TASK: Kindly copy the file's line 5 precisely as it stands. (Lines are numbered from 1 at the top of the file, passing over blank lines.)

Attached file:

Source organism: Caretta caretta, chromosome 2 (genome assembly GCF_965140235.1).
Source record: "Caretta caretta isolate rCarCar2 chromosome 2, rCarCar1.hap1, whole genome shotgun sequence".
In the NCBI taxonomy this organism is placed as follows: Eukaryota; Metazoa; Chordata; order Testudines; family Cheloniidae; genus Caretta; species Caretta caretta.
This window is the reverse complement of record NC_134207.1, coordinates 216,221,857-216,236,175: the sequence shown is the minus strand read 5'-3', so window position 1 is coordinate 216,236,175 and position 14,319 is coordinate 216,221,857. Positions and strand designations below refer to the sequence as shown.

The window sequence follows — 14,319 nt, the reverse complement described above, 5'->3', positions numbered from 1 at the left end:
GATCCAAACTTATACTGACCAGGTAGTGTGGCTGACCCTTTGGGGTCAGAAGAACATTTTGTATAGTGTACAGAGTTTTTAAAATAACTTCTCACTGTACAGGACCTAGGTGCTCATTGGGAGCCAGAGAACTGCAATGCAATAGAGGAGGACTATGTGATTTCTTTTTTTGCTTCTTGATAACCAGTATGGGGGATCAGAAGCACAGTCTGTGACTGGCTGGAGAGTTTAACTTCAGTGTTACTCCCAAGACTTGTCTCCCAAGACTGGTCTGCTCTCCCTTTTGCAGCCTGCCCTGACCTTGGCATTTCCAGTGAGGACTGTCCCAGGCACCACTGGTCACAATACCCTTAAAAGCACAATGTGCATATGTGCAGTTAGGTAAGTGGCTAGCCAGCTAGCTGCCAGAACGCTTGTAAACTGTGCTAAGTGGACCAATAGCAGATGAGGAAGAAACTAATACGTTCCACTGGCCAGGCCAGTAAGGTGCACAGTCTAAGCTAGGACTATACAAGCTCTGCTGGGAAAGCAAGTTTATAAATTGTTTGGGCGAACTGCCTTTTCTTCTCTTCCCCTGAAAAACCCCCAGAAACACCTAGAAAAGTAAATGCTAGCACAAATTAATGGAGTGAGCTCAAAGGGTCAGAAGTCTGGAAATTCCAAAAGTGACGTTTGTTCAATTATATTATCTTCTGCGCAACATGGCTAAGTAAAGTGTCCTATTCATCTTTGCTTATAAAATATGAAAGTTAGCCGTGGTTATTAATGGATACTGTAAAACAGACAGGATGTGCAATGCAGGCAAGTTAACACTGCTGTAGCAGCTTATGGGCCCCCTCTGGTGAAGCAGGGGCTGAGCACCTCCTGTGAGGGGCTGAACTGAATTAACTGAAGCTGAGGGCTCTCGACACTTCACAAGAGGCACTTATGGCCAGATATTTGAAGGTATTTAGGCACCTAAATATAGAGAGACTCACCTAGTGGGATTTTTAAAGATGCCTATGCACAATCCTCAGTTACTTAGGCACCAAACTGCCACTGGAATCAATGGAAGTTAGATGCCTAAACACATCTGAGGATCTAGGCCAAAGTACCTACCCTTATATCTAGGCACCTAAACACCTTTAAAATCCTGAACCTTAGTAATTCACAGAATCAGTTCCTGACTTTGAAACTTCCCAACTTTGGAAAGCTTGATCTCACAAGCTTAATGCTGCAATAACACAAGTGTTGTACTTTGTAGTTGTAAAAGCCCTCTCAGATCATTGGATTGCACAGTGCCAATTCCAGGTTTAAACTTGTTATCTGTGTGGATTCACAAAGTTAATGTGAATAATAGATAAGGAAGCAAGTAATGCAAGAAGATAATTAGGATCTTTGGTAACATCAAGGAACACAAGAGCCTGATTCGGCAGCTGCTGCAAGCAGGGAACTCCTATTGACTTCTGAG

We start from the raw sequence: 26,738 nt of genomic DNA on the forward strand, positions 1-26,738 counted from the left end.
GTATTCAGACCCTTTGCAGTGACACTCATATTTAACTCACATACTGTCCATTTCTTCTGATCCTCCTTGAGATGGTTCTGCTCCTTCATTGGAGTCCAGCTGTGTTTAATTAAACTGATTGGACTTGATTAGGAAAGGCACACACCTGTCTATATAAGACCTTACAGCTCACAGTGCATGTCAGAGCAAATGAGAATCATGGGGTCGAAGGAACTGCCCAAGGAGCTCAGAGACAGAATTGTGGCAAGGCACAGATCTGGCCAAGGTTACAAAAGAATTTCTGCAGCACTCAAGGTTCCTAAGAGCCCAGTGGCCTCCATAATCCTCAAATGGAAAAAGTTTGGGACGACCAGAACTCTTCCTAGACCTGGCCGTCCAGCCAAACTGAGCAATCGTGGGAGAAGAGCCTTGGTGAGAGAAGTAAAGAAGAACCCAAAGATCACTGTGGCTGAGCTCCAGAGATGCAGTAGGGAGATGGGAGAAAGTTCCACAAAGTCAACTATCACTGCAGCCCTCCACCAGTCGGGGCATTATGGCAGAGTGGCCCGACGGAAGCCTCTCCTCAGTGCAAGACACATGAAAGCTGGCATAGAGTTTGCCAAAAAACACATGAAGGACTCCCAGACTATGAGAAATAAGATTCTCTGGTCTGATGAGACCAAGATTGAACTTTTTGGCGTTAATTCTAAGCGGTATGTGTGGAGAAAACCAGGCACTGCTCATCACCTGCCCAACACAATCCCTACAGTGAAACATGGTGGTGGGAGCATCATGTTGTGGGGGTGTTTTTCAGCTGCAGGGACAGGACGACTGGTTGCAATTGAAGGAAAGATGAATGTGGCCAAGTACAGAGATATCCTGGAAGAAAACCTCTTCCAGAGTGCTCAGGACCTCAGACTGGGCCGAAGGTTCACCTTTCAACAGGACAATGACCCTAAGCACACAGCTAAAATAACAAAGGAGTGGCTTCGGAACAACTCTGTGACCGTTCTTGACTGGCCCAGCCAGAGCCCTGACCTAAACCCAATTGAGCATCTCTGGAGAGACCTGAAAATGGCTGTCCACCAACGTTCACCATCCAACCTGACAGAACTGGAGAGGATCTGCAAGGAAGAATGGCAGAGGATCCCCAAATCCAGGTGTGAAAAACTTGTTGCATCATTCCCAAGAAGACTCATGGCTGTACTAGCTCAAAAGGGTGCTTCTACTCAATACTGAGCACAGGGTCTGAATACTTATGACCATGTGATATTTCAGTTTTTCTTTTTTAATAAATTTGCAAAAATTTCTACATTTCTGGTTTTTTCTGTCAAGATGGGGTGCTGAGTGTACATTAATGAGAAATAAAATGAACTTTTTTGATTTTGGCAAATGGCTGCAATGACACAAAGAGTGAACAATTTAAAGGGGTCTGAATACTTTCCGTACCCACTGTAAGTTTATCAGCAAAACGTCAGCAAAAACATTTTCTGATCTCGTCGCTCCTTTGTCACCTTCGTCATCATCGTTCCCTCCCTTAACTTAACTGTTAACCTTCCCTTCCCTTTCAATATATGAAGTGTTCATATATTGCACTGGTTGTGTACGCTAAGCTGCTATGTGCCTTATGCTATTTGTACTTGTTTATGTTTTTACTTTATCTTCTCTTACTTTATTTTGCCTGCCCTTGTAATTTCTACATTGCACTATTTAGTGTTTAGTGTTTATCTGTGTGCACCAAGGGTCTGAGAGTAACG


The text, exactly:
The window sequence follows — 14,319 nt, the reverse complement described above, 5'->3', positions numbered from 1 at the left end: